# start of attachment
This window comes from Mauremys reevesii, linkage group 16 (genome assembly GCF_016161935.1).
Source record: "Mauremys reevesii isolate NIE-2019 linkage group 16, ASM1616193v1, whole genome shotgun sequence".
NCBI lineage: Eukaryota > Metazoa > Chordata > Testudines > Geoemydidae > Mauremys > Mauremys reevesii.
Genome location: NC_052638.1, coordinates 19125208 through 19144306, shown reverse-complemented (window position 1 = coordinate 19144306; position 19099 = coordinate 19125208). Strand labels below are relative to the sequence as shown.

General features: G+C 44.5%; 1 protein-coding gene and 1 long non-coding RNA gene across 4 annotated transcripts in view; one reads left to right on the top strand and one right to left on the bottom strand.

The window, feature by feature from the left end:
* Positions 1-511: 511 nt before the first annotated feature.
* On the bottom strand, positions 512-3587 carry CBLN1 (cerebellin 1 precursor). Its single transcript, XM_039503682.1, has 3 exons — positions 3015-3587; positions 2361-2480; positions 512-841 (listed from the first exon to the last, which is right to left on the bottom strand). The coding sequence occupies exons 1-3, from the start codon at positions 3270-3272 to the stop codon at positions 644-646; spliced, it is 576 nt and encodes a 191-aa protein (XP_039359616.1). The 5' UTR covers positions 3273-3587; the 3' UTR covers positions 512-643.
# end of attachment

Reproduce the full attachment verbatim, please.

This window comes from Mauremys reevesii, linkage group 16 (genome assembly GCF_016161935.1).
Source record: "Mauremys reevesii isolate NIE-2019 linkage group 16, ASM1616193v1, whole genome shotgun sequence".
NCBI lineage: Eukaryota > Metazoa > Chordata > Testudines > Geoemydidae > Mauremys > Mauremys reevesii.
Genome location: NC_052638.1, coordinates 19125208 through 19144306, shown reverse-complemented (window position 1 = coordinate 19144306; position 19099 = coordinate 19125208). Strand labels below are relative to the sequence as shown.

General features: G+C 44.5%; 1 protein-coding gene and 1 long non-coding RNA gene across 4 annotated transcripts in view; one reads left to right on the top strand and one right to left on the bottom strand.

The window, feature by feature from the left end:
* Positions 1-511: 511 nt before the first annotated feature.
* On the bottom strand, positions 512-3587 carry CBLN1 (cerebellin 1 precursor). Its single transcript, XM_039503682.1, has 3 exons — positions 3015-3587; positions 2361-2480; positions 512-841 (listed from the first exon to the last, which is right to left on the bottom strand). The coding sequence occupies exons 1-3, from the start codon at positions 3270-3272 to the stop codon at positions 644-646; spliced, it is 576 nt and encodes a 191-aa protein (XP_039359616.1). The 5' UTR covers positions 3273-3587; the 3' UTR covers positions 512-643.